FIRE and MUD Contents

Evolution of a Small Caldera Lake at Mount Pinatubo

By Nora R. Campita,1 Arturo S. Daag,1 Christopher G. Newhall,2 Gary L. Rowe,2 and Renato U. Solidum1

1Philippine Institute of Volcanology and Seismology.

2U.S. Geological Survey.


ABSTRACT

Collapse of Mount Pinatubo's edifice during its explosive eruptions on June 15, 1991, created a 2.5-kilometer-wide caldera. By early September 1991, a lake began to form on the caldera floor, mainly by spring discharge from the walls of the caldera augmented by rainfall and surface runoff. The lake became increasingly acidic with time, with pH changing from 6.0 in October 1991 to 1.9 in December 1992. Lake temperature over the same period remained about 38+-2°C, except near fumaroles or hot springs. The high initial pH value reflects water of meteoric origin dominating that from a deeper hydrothermal system. pH decreased as the lake absorbed acid magmatic gases, becoming an acid sulfate-chloride brine. Much of the acidification during the period February 1992 to December 1992 may have occurred between July and October, when a tuff cone and then a dome grew within the lake. A slight overall enrichment of Mg and Si suggests posteruption leaching of rock by hot waters in and beneath the lake.

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INTRODUCTION

Mount Pinatubo's violent eruption on June 15, 1991, formed a nearly circular caldera about 2.5 km in diameter, and, beginning in September 1991, a lake began to form from spring discharge, supplemented by rainfall and surface runoff. Over time, such lakes can act as large condensers that absorb the heat and volatile emanations from vents on the caldera floor. In addition, such lakes can also serve as recycling centers for condensed volcanic fluids. Mass balance calculations for Poás Volcano, Costa Rica (Brantley and others, 1987, 1992; Rowe and others, 1992), and for El Chichón Volcano, Mexico (Casadevall and others, 1984), indicate that seepage of caldera (or crater) lake brine and subsequent recycling affects the lake chemistry.

For volcano monitoring purposes, increases in lake water SO4/Cl ratios prior to or during eruptive activity have been noted in the crater lakes of Zavaritsky Volcano, Russia (Menyailov, 1975), and Kusatsu-Shirane Volcano, Japan (Takano and Watanuki, 1990), as acid, volcanic gases have interacted with meteoric waters. In addition, the Mg/Cl ratio has been used along with pH variations at the crater lake of Mount Ruapehu, New Zealand, to monitor changes in gas flux from fumaroles and to document high-temperature water/rock interaction episodes (Giggenbach, 1974, 1983; Giggenbach and Glover, 1975). The eruption in the crater lake of Soufrière Volcano in Saint Vincent in 1971-72 revealed that the relative ease of leaching components of the lava was Na>Fe>Mg>K>Ca>>Si (Sigurdsson, 1977).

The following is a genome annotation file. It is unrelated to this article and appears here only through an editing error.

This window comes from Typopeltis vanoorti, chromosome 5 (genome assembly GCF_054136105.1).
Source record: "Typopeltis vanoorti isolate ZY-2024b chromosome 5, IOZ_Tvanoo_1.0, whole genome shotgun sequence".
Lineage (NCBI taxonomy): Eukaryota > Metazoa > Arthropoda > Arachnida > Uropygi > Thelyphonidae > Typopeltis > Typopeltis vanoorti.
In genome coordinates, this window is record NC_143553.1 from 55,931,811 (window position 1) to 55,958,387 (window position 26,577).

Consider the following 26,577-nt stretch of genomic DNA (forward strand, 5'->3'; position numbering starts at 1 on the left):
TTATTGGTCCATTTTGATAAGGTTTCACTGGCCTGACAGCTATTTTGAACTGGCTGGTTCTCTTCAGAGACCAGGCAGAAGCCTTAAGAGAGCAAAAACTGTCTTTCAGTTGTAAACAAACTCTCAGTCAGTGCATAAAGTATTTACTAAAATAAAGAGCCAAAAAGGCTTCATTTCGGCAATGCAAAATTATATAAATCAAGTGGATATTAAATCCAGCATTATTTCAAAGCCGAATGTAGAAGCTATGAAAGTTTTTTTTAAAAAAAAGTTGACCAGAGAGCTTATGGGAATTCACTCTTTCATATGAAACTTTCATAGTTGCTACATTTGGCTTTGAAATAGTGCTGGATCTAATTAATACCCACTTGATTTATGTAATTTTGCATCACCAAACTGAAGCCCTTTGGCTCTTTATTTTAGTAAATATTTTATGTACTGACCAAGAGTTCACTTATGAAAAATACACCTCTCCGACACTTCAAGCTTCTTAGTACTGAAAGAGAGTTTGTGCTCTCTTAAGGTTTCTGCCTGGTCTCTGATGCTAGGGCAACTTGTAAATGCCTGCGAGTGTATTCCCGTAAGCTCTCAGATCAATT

DEVELOPMENT OF THE CALDERA LAKE

Figures 1A-D show development of Pinatubo's caldera lake. In August 1991, ash emission waned enough to permit views into the new caldera, and numerous springs could be seen discharging from the caldera walls. Spring discharge that collected in the vent was being heated rapidly and flashed to steam in frequent phreatic explosions. As a result, no lake was forming.

However, by early September, as the rainy season progressed and as rocks of the vent area cooled, surface runoff and discharge from these springs began to collect and a shallow lake covered much of the caldera floor. Runoff from a catchment area of about 5 km2 fed into a lake about 1/15 that size, so a meter of rain (average for the last half of August and early September at nearby Cubi Point and Dizon Mines; Rodolfo and others, this volume) could account for more than 15 m of water accumulation on the bowl-shaped caldera floor. Although our data are crude, we judge that the lake required both surface runoff and spring discharge to counter evaporation and to develop during this early period.

The lake rose slightly over the dry season from October 1991 through July 1992 (for general rainfall information, see fig. 3 of Umbal and Rodolfo, this volume)--adding evidence for the importance of spring discharge. Throughout this period, the surface area of the lake remained approximately constant, about 4x105 m2.

In July-August 1992, renewed eruptions formed a small tuff cone and then a dome in the center of the lake (fig. 1C; see also Daag, Dolan, and others, this volume). By late August, heavy rains had washed so much debris off the caldera walls that deltas extending from the eastern wall reached the still-growing dome, and the area of the lake was reduced to about 2.5x105 m2. A rain gauge installed on the north rim of the caldera recorded 280 mm of rainfall in September 1992, and by late September, deltaic sediment surrounded two-thirds of the dome. The dome stopped growing at the end of October.